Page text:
ST. LOUIS (AP) _ Interco Inc., the footwear and furniture maker struggling with a heavy load of junk bond debt, filed for Chapter 11 protection from its creditors today, seeking a stable environment in which to reorganize itself.

''The Chapter 11 filing will give the company the opportunity to complete negotiations on a restructuring plan while protecting the interests of the companies,'' said Richard Loynd, Interco's chairman and chief executive officer.

Interco has been struggling to pay off its large junk-bond debt since it borrowed $1.65 billion in 1988 to fend off a hostile takeover attempt by corporate raiders Steven and Michael Rales.

At the time, the company made men's and women's apparel including London Fog rainwear, operated 201 retail stores such as do-it-yourself hardware stores and discount clothing stores, and owned footwear and furniture manufacturers and stores.

To pay off its debt, the company announced plans to sell off all of its companies except the four it currently operates: Converse and Florsheim footwear manufacturers along with furniture makers Lane Co. and Broyhill Industries.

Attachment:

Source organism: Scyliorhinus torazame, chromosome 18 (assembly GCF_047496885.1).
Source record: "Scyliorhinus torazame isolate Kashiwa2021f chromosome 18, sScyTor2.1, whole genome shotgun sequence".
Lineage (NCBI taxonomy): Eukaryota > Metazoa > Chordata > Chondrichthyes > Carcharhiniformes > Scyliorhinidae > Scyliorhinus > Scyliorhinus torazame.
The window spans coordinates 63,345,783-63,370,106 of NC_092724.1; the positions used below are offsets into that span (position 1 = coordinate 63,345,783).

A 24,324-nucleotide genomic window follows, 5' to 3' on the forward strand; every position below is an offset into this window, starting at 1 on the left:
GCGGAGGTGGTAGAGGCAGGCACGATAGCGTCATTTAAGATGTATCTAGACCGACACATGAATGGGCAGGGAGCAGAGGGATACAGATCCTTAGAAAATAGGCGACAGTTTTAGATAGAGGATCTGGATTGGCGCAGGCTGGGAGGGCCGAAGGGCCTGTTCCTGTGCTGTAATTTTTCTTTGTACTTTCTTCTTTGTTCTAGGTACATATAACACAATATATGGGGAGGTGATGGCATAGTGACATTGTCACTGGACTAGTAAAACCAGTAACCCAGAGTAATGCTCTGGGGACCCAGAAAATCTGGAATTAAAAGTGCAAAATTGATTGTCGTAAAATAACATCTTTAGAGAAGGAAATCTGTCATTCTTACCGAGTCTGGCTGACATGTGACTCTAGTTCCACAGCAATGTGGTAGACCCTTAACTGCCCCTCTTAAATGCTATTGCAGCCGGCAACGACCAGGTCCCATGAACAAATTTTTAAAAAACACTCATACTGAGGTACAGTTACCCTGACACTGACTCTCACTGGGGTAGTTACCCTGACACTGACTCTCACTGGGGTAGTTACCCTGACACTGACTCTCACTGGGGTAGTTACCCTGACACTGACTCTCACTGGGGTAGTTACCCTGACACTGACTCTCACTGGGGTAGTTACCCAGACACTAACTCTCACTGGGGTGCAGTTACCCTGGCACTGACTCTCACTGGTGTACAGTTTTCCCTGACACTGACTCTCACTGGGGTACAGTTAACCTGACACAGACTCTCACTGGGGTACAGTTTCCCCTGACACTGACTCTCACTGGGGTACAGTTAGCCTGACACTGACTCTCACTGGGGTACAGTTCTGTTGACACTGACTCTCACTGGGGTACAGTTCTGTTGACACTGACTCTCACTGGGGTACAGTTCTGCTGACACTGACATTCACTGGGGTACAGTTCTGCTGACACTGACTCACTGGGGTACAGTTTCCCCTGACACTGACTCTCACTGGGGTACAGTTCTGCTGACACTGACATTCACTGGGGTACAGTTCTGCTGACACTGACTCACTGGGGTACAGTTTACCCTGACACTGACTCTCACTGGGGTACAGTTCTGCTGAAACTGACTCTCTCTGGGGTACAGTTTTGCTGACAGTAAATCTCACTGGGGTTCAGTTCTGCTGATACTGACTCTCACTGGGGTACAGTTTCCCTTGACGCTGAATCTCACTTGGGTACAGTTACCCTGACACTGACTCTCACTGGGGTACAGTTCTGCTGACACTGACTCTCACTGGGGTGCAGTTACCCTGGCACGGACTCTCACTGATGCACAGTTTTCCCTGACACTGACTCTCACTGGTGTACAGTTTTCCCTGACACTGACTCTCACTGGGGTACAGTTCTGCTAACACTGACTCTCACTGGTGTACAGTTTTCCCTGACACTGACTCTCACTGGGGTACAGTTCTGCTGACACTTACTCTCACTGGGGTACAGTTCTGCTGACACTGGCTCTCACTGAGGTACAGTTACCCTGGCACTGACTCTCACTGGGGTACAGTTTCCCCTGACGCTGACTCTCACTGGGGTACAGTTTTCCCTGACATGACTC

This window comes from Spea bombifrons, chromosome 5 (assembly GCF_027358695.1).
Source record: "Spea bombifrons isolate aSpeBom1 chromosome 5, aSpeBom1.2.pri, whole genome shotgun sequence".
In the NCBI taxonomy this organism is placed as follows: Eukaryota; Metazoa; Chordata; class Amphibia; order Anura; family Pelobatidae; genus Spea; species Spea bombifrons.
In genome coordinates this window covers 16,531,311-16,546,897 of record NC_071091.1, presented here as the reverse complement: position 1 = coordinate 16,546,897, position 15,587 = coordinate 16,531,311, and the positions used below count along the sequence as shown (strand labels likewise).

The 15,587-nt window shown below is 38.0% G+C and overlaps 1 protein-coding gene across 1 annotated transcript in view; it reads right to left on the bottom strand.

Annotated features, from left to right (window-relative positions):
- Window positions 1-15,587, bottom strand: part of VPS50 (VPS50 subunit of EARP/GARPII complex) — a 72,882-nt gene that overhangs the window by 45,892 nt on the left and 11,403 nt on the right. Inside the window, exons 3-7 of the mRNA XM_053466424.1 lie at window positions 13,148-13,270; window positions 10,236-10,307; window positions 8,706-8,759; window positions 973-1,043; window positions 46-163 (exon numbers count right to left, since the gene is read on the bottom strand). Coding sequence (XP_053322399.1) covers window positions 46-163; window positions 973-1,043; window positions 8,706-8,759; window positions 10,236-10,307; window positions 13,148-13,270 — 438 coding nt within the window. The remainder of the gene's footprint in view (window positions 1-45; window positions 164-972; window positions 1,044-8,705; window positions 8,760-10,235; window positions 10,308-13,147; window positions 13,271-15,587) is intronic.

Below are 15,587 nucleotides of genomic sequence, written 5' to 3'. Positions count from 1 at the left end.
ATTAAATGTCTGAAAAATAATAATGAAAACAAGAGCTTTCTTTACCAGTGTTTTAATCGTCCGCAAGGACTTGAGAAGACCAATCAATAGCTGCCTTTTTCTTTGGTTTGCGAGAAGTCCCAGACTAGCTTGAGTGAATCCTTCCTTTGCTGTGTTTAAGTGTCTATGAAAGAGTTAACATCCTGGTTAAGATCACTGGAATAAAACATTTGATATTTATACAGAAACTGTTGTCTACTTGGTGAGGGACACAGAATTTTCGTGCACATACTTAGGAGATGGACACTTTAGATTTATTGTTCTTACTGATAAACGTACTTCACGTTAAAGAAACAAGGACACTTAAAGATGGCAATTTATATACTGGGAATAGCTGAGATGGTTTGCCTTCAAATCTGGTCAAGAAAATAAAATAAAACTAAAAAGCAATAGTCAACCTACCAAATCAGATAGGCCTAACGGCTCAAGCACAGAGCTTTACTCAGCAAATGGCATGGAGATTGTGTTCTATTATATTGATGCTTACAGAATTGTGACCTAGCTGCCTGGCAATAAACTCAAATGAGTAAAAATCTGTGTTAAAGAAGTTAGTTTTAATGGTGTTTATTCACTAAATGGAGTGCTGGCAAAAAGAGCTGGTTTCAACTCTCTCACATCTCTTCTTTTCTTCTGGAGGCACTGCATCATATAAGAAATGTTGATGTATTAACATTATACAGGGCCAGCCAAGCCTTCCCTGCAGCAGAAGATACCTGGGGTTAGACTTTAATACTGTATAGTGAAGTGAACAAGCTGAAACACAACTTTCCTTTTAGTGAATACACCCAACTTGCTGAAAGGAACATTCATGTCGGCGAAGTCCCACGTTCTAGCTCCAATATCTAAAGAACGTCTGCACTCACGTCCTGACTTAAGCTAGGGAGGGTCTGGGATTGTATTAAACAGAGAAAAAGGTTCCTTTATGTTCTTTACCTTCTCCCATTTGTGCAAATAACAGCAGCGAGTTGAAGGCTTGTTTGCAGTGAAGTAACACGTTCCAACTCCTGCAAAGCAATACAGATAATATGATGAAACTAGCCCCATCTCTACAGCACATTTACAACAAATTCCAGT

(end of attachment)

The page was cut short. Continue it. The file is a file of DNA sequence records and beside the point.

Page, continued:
That plan faltered, however, when the subsidiaries were sold for far less than what the company anticipated.

In August, Interco reached a complicated agreement with its creditors to restructure its debt by having bondholders exchange their bonds for 95 percent of the company's common stock and other considerations.

Under that plan, Interco would undertake a 23.5-for-1 reverse stock split of the company's roughly 47 million shares of common stock, issue 98 million new shares of stock and take on $202 million in new debt.

Since August, negotiations have been under way to put the agreement into effect, and up until last week Loynd said the talks were going well.

He said today the bankruptcy filing would allow those negotiations to continue while protecting Interco's core companies.

''It is essential that Interco maintains and builds the strengths of its core companies ... All are industry leaders with excellent consumer franchises,'' Loynd said.